The proposed lower-cost data plans outlined in the Canadian Radio-television and Telecommunications Commission decision from today are unlikely to be used and will not help provide more affordable options to Canadians. None of the proposed plans exceed 1 GB of data and only Rogers’ plans offer a voice and text allowance in addition to data for the price of $30. In effect, today’s decision was: “Much ado about nothing.”
PIAC is concerned about these proposals. Moving from licensing to voluntary agreements is not a bad idea in principle, but we feel it will only work if the CRTC is given a strengthened bargaining position beyond existing incentives it says it will use to entice programming distributors to help fund Canadian content. More crucially, requiring telecommunications service providers to contribute to Canadian production is fundamentally unfair because it forces telecom (Internet, wireless and home phone) users to subsidize programming they may not be able to afford.
Every year, the Montreal Economic Institute (MEI) publishes a report seeking to prove that Canada’s telecommunications industry compares favorably with other jurisdictions.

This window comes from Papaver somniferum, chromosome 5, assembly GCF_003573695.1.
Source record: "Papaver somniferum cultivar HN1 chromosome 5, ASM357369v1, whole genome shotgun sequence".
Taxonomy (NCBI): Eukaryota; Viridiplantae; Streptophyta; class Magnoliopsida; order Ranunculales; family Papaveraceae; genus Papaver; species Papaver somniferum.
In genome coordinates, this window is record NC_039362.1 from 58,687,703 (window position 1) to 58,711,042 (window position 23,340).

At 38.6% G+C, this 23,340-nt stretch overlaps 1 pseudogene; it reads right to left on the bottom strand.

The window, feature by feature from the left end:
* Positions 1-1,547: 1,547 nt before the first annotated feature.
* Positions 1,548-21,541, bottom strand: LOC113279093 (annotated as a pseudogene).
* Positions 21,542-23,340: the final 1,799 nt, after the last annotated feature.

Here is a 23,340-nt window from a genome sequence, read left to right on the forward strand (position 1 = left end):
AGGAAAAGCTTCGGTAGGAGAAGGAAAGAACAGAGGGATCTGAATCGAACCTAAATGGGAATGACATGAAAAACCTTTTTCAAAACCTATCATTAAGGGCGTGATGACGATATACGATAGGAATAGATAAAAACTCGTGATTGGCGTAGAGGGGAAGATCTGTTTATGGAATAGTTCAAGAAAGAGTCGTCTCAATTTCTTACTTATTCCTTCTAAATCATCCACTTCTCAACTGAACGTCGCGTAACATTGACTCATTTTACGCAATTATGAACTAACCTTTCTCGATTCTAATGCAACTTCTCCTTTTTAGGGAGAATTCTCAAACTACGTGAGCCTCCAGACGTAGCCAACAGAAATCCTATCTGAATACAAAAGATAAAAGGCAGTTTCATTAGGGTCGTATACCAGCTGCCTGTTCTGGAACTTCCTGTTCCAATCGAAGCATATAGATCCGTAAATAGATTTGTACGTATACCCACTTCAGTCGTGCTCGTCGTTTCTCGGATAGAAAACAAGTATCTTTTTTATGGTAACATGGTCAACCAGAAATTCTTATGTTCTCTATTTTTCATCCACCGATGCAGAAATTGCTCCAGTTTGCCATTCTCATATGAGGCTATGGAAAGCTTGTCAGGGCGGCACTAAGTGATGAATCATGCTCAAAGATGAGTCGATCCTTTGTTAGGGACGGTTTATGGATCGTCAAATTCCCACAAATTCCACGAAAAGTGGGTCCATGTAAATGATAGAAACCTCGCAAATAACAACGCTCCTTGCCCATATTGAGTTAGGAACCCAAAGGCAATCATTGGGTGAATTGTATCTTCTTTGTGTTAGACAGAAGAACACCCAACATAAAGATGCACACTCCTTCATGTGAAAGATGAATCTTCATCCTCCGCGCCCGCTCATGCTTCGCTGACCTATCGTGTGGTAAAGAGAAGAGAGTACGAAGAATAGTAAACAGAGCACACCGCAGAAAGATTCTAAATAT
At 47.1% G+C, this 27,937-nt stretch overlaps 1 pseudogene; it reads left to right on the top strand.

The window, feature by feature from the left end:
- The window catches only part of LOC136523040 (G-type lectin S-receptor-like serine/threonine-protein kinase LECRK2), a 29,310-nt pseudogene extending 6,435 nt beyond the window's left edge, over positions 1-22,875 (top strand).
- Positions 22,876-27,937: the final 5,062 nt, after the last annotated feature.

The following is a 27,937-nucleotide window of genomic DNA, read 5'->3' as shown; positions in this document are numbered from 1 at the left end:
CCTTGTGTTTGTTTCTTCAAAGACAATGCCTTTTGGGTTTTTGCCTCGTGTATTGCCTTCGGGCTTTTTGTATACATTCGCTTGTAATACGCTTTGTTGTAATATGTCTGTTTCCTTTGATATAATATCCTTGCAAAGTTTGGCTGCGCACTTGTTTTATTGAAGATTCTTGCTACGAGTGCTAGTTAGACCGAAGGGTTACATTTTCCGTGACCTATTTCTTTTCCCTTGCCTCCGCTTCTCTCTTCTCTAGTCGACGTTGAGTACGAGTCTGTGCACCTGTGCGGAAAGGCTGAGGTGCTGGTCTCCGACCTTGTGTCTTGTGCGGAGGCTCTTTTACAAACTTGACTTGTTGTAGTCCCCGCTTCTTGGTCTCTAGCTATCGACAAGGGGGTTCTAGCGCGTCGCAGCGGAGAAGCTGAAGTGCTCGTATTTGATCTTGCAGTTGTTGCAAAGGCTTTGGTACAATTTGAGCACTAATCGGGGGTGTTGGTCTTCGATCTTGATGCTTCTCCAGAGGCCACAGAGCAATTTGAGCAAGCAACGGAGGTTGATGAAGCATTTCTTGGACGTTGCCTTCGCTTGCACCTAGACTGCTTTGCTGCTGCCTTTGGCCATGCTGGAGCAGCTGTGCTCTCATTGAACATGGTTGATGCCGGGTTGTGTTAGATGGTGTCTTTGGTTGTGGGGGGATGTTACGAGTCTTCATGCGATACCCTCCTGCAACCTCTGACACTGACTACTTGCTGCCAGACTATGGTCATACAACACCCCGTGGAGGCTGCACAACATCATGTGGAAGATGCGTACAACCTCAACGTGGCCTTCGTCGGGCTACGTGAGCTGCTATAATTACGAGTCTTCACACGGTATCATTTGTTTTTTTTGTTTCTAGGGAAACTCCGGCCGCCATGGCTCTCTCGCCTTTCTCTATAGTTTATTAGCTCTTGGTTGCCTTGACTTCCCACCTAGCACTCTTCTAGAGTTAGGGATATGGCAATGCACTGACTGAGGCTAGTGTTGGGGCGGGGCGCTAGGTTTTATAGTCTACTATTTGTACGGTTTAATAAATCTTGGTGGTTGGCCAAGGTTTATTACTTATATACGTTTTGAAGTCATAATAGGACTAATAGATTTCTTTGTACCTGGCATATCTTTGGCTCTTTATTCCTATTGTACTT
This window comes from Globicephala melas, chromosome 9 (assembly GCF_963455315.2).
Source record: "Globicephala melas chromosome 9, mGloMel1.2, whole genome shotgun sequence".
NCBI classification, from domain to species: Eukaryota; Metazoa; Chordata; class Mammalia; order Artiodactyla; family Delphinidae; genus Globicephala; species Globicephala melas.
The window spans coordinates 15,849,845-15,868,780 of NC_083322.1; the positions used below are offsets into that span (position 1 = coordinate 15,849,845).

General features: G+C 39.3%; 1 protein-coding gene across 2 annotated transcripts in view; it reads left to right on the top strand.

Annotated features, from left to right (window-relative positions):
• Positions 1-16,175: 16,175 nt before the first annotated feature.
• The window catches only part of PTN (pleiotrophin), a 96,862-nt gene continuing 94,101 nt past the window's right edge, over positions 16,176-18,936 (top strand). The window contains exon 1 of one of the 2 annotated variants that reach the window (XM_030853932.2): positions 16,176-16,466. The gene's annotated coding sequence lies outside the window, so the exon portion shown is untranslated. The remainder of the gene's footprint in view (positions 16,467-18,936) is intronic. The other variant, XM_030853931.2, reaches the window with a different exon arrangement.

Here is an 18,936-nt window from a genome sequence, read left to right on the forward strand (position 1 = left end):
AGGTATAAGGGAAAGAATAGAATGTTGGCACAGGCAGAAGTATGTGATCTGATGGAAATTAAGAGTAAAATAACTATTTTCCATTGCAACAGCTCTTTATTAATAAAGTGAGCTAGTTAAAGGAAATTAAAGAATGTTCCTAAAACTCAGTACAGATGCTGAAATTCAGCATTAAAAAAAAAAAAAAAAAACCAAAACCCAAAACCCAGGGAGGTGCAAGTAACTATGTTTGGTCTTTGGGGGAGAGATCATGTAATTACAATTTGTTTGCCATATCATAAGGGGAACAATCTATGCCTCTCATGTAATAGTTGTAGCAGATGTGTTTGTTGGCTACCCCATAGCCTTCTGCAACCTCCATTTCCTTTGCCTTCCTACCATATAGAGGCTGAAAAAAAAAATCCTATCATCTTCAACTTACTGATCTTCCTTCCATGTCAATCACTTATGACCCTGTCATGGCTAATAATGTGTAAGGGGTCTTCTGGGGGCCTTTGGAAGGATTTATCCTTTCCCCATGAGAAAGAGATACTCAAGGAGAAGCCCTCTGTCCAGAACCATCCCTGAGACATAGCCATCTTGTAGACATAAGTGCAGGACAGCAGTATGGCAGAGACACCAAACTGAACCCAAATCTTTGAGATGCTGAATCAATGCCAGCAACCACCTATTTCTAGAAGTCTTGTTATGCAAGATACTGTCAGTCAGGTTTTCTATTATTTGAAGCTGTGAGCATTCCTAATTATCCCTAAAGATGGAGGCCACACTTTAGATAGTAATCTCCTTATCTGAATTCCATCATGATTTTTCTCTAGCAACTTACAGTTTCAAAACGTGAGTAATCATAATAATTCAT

Throughout its analysis, the MEI simply places too great a premium on having the latest and greatest technology. Consumers care far more about getting a fair price and high usage allowance. Allowing telecommunications carriers to exercise their market power sacrifices what consumers care about most for luxury options they would happily do without.
When a customer of Tello Mobile (a US wireless service provider) roams in Canada, they pay 3¢/minute for calls and 1¢/SMS. Plus, the customer does not have to top-up their account to keep it from expiring. The Public Interest Advocacy Centre (PIAC) and National Pensioners Federation (NPF) have filed an application with the Canadian Radio-television and Telecommunications Commission (CRTC) today seeking to address this gap in the Canadian market.
Home internet consumers will be better protected under today's changes by the Canadian Radio-television and Telecommunications Commission (CRTC) to the competitor quality of service regime.
However, having found that “the banks” nurture a culture of overselling, that that overselling creates a “risk” of breaching obligations to consumers, and that the banks effectively do not monitor or control this risk, the FCAC then confidently proclaims that it: “did not find widespread mis-selling during its review”. Really? So, although there was a great risk of poor behaviour due to corporate sales culture, misaligned incentives, and virtually no oversight or internal controls, “the banks” were somehow resisting temptation to oversell to customers? While this may be theoretically possible, PIAC believes this conclusion is unlikely.
PIAC welcomes the CRTC’s decision to implement the Television Service Provider Code (Code), allowing Canadians to make well-informed choices. CCTS, an independent ombudsman, will now review consumer complaints about TV subscriptions.